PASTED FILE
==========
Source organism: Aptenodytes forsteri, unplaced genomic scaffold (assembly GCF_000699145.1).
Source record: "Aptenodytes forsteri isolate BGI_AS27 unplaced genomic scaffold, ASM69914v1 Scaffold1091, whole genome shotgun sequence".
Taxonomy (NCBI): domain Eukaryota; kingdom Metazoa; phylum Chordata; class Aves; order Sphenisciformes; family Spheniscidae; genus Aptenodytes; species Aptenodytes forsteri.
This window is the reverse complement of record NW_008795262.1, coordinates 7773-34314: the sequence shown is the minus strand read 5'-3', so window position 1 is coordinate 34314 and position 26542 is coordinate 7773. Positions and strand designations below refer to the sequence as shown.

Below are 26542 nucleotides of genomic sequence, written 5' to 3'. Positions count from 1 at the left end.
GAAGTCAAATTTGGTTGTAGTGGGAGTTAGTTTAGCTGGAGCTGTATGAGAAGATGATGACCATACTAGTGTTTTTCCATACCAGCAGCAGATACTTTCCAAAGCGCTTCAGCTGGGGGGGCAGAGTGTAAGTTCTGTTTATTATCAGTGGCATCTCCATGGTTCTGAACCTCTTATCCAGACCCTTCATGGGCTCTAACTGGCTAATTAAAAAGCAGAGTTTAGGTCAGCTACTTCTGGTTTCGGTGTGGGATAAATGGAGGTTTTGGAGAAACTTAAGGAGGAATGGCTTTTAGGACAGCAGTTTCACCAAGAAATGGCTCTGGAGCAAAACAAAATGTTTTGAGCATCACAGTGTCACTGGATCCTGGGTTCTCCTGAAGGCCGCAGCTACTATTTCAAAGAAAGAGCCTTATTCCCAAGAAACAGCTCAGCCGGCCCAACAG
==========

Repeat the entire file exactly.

Source organism: Aptenodytes forsteri, unplaced genomic scaffold (assembly GCF_000699145.1).
Source record: "Aptenodytes forsteri isolate BGI_AS27 unplaced genomic scaffold, ASM69914v1 Scaffold1091, whole genome shotgun sequence".
Taxonomy (NCBI): domain Eukaryota; kingdom Metazoa; phylum Chordata; class Aves; order Sphenisciformes; family Spheniscidae; genus Aptenodytes; species Aptenodytes forsteri.
This window is the reverse complement of record NW_008795262.1, coordinates 7773-34314: the sequence shown is the minus strand read 5'-3', so window position 1 is coordinate 34314 and position 26542 is coordinate 7773. Positions and strand designations below refer to the sequence as shown.

Below are 26542 nucleotides of genomic sequence, written 5' to 3'. Positions count from 1 at the left end.
GAAGTCAAATTTGGTTGTAGTGGGAGTTAGTTTAGCTGGAGCTGTATGAGAAGATGATGACCATACTAGTGTTTTTCCATACCAGCAGCAGATACTTTCCAAAGCGCTTCAGCTGGGGGGGCAGAGTGTAAGTTCTGTTTATTATCAGTGGCATCTCCATGGTTCTGAACCTCTTATCCAGACCCTTCATGGGCTCTAACTGGCTAATTAAAAAGCAGAGTTTAGGTCAGCTACTTCTGGTTTCGGTGTGGGATAAATGGAGGTTTTGGAGAAACTTAAGGAGGAATGGCTTTTAGGACAGCAGTTTCACCAAGAAATGGCTCTGGAGCAAAACAAAATGTTTTGAGCATCACAGTGTCACTGGATCCTGGGTTCTCCTGAAGGCCGCAGCTACTATTTCAAAGAAAGAGCCTTATTCCCAAGAAACAGCTCAGCCGGCCCAACAG